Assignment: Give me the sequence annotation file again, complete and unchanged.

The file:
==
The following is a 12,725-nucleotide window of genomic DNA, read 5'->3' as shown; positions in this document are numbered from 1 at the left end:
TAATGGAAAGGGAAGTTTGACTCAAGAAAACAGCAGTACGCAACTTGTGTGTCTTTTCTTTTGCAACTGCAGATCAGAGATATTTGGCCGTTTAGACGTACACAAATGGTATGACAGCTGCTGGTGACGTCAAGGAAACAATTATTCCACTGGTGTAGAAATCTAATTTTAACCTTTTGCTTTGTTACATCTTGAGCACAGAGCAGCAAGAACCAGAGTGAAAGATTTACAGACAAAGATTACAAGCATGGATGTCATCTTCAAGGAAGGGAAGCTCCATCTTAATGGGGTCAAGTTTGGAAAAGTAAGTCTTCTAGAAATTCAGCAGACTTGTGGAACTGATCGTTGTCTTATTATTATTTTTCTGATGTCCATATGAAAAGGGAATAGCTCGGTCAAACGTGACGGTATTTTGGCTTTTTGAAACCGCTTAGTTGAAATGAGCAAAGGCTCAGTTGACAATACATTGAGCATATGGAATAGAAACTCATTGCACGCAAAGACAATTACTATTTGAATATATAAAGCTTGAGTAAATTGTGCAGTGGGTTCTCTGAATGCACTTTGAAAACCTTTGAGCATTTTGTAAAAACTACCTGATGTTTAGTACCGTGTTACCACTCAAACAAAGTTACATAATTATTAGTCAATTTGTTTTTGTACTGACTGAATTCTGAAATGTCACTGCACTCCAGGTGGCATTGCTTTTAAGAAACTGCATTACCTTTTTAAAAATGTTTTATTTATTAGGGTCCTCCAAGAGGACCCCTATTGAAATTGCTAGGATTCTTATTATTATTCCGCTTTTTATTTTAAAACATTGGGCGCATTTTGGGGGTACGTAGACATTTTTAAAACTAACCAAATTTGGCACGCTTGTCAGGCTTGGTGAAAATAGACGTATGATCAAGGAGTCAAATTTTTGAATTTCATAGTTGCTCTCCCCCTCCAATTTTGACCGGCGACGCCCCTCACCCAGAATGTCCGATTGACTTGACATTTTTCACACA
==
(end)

The following is a 12,725-nucleotide window of genomic DNA, read 5'->3' as shown; positions in this document are numbered from 1 at the left end:
TAATGGAAAGGGAAGTTTGACTCAAGAAAACAGCAGTACGCAACTTGTGTGTCTTTTCTTTTGCAACTGCAGATCAGAGATATTTGGCCGTTTAGACGTACACAAATGGTATGACAGCTGCTGGTGACGTCAAGGAAACAATTATTCCACTGGTGTAGAAATCTAATTTTAACCTTTTGCTTTGTTACATCTTGAGCACAGAGCAGCAAGAACCAGAGTGAAAGATTTACAGACAAAGATTACAAGCATGGATGTCATCTTCAAGGAAGGGAAGCTCCATCTTAATGGGGTCAAGTTTGGAAAAGTAAGTCTTCTAGAAATTCAGCAGACTTGTGGAACTGATCGTTGTCTTATTATTATTTTTCTGATGTCCATATGAAAAGGGAATAGCTCGGTCAAACGTGACGGTATTTTGGCTTTTTGAAACCGCTTAGTTGAAATGAGCAAAGGCTCAGTTGACAATACATTGAGCATATGGAATAGAAACTCATTGCACGCAAAGACAATTACTATTTGAATATATAAAGCTTGAGTAAATTGTGCAGTGGGTTCTCTGAATGCACTTTGAAAACCTTTGAGCATTTTGTAAAAACTACCTGATGTTTAGTACCGTGTTACCACTCAAACAAAGTTACATAATTATTAGTCAATTTGTTTTTGTACTGACTGAATTCTGAAATGTCACTGCACTCCAGGTGGCATTGCTTTTAAGAAACTGCATTACCTTTTTAAAAATGTTTTATTTATTAGGGTCCTCCAAGAGGACCCCTATTGAAATTGCTAGGATTCTTATTATTATTCCGCTTTTTATTTTAAAACATTGGGCGCATTTTGGGGGTACGTAGACATTTTTAAAACTAACCAAATTTGGCACGCTTGTCAGGCTTGGTGAAAATAGACGTATGATCAAGGAGTCAAATTTTTGAATTTCATAGTTGCTCTCCCCCTCCAATTTTGACCGGCGACGCCCCTCACCCAGAATGTCCGATTGACTTGACATTTTTCACACA